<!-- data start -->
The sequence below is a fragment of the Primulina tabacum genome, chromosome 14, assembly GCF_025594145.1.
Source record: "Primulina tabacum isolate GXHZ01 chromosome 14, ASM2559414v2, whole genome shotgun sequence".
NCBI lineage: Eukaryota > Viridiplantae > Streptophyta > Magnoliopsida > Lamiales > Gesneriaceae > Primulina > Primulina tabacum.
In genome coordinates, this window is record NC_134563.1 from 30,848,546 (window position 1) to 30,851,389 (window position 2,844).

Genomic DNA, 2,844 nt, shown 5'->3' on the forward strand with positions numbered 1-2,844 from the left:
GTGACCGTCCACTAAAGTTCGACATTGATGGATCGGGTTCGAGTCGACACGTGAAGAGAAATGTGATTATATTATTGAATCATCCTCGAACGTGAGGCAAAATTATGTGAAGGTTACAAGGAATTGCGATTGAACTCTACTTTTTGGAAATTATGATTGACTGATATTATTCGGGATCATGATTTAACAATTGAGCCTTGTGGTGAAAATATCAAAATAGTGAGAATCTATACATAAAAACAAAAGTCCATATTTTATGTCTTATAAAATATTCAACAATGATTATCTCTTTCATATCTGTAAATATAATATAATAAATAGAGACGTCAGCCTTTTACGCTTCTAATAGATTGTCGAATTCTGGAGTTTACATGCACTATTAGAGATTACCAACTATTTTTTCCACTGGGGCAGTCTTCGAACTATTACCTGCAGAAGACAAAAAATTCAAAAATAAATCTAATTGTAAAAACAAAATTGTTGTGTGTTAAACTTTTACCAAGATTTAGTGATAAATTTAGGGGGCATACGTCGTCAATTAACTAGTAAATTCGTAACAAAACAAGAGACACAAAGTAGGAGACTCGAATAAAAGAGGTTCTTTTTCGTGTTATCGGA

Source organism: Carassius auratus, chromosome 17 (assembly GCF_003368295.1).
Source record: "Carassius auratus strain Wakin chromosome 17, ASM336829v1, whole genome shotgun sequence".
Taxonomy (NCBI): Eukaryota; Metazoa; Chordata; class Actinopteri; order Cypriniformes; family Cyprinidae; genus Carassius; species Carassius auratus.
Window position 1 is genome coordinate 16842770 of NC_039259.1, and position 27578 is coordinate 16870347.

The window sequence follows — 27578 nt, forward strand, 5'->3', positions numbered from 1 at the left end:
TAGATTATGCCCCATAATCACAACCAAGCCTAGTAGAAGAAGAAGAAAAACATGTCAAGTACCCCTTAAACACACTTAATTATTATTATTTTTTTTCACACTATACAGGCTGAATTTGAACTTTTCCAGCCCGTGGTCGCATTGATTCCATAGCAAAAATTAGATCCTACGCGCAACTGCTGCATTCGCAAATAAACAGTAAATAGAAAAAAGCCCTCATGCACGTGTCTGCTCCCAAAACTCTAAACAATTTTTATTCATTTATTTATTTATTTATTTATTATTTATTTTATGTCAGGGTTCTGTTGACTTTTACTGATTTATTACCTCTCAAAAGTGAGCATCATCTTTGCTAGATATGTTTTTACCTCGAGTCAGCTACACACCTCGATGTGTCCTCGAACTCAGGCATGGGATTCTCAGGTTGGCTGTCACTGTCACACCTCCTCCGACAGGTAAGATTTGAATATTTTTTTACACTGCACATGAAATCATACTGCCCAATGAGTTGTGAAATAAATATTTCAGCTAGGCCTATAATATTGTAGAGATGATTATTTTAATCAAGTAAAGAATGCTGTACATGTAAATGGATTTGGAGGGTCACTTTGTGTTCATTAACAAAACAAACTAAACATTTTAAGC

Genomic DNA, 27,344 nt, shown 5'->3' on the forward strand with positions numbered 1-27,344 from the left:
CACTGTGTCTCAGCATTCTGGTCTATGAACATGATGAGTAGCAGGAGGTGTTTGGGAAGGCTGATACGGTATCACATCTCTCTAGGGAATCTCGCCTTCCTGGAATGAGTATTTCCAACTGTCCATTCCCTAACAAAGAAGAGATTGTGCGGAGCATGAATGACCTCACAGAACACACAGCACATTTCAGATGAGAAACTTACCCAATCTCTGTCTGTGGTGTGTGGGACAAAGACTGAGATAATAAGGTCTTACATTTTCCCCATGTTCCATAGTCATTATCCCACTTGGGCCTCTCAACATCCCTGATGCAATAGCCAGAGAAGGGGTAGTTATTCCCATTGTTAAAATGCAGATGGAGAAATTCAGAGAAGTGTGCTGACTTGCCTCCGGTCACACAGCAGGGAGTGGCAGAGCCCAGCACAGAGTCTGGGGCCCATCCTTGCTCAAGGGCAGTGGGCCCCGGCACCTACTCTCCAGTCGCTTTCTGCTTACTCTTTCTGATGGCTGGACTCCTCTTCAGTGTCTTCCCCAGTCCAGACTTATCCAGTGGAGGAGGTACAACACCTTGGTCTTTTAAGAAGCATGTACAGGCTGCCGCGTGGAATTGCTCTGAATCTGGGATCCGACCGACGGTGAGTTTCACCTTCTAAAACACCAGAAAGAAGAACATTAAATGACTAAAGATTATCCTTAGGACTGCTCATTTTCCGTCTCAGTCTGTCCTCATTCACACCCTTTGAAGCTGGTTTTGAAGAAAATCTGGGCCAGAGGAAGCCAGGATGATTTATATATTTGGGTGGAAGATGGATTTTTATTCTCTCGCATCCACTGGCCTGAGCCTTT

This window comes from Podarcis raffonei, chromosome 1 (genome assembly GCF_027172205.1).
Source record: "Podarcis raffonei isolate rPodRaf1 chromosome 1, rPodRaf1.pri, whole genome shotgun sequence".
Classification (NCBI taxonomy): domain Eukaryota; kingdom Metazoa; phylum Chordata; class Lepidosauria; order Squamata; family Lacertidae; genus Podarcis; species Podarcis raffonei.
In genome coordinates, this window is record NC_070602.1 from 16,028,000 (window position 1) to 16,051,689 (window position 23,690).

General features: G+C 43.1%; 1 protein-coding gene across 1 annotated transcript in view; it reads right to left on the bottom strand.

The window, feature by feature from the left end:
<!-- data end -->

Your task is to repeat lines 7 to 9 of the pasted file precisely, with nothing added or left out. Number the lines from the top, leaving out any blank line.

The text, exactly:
Source organism: Carassius auratus, chromosome 17 (assembly GCF_003368295.1).
Source record: "Carassius auratus strain Wakin chromosome 17, ASM336829v1, whole genome shotgun sequence".
Taxonomy (NCBI): Eukaryota; Metazoa; Chordata; class Actinopteri; order Cypriniformes; family Cyprinidae; genus Carassius; species Carassius auratus.